The province is subdivided into the comarques of Camp de Túria, Camp de Morvedre, Canal de Navarrés, Hoya de Buñol, Horta de València, Horta Nord, Horta Oest, Horta Sud, Requena-Utiel, Rincón de Ademuz, Ribera Alta, Ribera Baixa, Los Serranos, Vall d'Albaida and Valle de Cofrentes. The province of Valencia, like the rest of the region, is mountainous in the interior in the north and west, with the Sistema Central running from north to south and the foothills of Andalusia from west to east; this mountainous interior features deep and steep valleys formed by the major rivers running through it. The plain of Valencia, is the second largest coastal plain of the country, located in the low region between the Júcar and Turia river valleys, it is twenty wide. In 1843 it was cited as "one of the most fertile and best cultivated spots in Europe"; the other main rivers include the Serpis. The Altiplano de Requena-Utiel range, in the interior of the Valencia region, has an average height of about 750 m.
The principal mountains in the province are Cerro Calderón, Sierra del Caroche, Sierra del Benicadell, Serra Calderona, Sierra Martés, Sierra de Utiel, Sierra de Enguera, the Sierra de Mondúver. The València plains are known for their olive, ilex, algaroba and palm trees, with the appearance of an "immense garden"; such is the fertility of the soil, that two and three crops in the year are obtained, the greater part of the land returns eight per cent. The rice crops are the most valuable, are chiefly produced in the tract, irrigated by the Albufera, a large lake in the neighbourhood of València. Rice being the principal food of the lower classes, the crop is consumed in the province, with the exception of a small quantity which finds its way into Castile and Andalusia; the other chief product is the white mulberry, once the source of great wealth: it was worked in the silk-factories of València. In 1828, the produce of silk from the vega of València amounted to one million of pounds yearly, the greater part of, exported in its raw state, but the produce has increased since, owing to demands from the manufacturers of Lyon and other towns in the south of France.
The province of València is a notable producer of satins, silk ribbons, velvets. The export of fruit from Valencia is considerable of raisins; the raisins are of two kinds, the muscatel, an inferior and smaller raisin, called pasa de legia. The export of figs and wine from the province and ports of València is considerable, with a wine known as Beni Carlo, which as of 1843 was shipped to Cette. Mercury, sulphur, argentiferous lead, coal, etc. are among the mineral products, but they are procured only in small quantities. Today, tourism is a major source of income, with the city of Valencia and the resort towns along the coast being the primary earners during the summer months; this article incorporates text from a publication now in the public domain: Penny Cyclopaedia of the Society for the Diffusion of Useful Knowledge, by C. Knight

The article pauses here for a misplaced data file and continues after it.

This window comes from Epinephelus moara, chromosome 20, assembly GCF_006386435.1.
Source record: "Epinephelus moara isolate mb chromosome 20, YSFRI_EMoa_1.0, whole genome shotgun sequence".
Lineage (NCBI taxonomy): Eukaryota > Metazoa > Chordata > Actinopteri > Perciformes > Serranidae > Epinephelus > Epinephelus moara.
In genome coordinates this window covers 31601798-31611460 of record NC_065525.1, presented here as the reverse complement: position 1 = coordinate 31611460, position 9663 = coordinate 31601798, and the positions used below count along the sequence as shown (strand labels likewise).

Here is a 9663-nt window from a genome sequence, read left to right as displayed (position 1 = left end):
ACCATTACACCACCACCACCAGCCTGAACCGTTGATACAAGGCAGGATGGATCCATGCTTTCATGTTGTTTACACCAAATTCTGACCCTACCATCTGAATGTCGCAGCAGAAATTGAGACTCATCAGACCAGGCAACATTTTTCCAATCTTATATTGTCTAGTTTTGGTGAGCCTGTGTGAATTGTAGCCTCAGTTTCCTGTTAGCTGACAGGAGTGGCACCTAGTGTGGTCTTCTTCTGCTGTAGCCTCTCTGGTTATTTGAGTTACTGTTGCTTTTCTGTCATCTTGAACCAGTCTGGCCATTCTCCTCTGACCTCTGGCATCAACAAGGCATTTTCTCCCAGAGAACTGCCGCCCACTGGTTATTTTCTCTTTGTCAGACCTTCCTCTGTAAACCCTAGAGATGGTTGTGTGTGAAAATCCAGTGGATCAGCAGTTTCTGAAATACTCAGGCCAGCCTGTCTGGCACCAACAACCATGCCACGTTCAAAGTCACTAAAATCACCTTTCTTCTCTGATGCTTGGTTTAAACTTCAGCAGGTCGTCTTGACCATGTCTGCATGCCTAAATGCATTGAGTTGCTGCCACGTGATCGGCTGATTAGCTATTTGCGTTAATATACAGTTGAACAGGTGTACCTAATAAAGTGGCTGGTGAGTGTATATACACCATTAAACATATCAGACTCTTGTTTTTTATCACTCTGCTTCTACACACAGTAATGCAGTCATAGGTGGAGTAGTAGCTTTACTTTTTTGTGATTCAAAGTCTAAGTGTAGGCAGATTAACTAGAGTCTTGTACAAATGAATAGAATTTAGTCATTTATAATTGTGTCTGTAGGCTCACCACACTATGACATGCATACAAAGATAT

Barx is a municipality in the comarca of Safor in the Valencian Community, Spain. Tackling the etymology of the place name "Barx" is no simple matter and has caused heated controversy between scholars of Roman and Moorish languages and dialects; the place name occurs in many forms in ancient texts. Moorish scholars contend. Humbler beginnings come out of other associated words and Christian scholars favour Perxe …an old word meaning'cabin' …corrupted into Berxe by Arab pronunciation. Tower or cabin, bordj or berxe, what is important is the fact that the historical existence of the name attests to the presence of a community with an ancestry that dates back to the first millennium; the long history of the village with its geographic isolation has caused two juxtaposed social attitudes to flourish alongside each other …the desire for contact with the outside world and a preference for the safety of isolation from it. Perched at a considerable height with respect to the whole natural district of the Commonwealth of Valldigna, Barx is the sole mountain community and this geographic semi-isolation has fostered a high degree of "cultural independence" and this is the key to understanding the peculiarity of the past and present of the village of Barx.
The Parpalló cave and the one at Malladetes constitute two of the more important sites in the Mediterranean peninsular region. The archaeological materials obtained from the caves attest to the area being occupied uninterrupted between 29,000 years ago and a date just 11,000 years ago; the people developed a hunter-gatherer way of life. The culture can be characterised by the elaborate utensils made from both bone. One of the singular aspects of the Parpalló cave is the rich collection cave paintings and limestone engravings depicting animals and other topics; the existence of these scenes confirms a high artistic and symbolic capacity of the ancient population. Video: Virtual tour of Barx village
La Font d'En Carròs
La Font d'En Carròs is a municipality in the comarca of Safor in the Valencian Community, Spain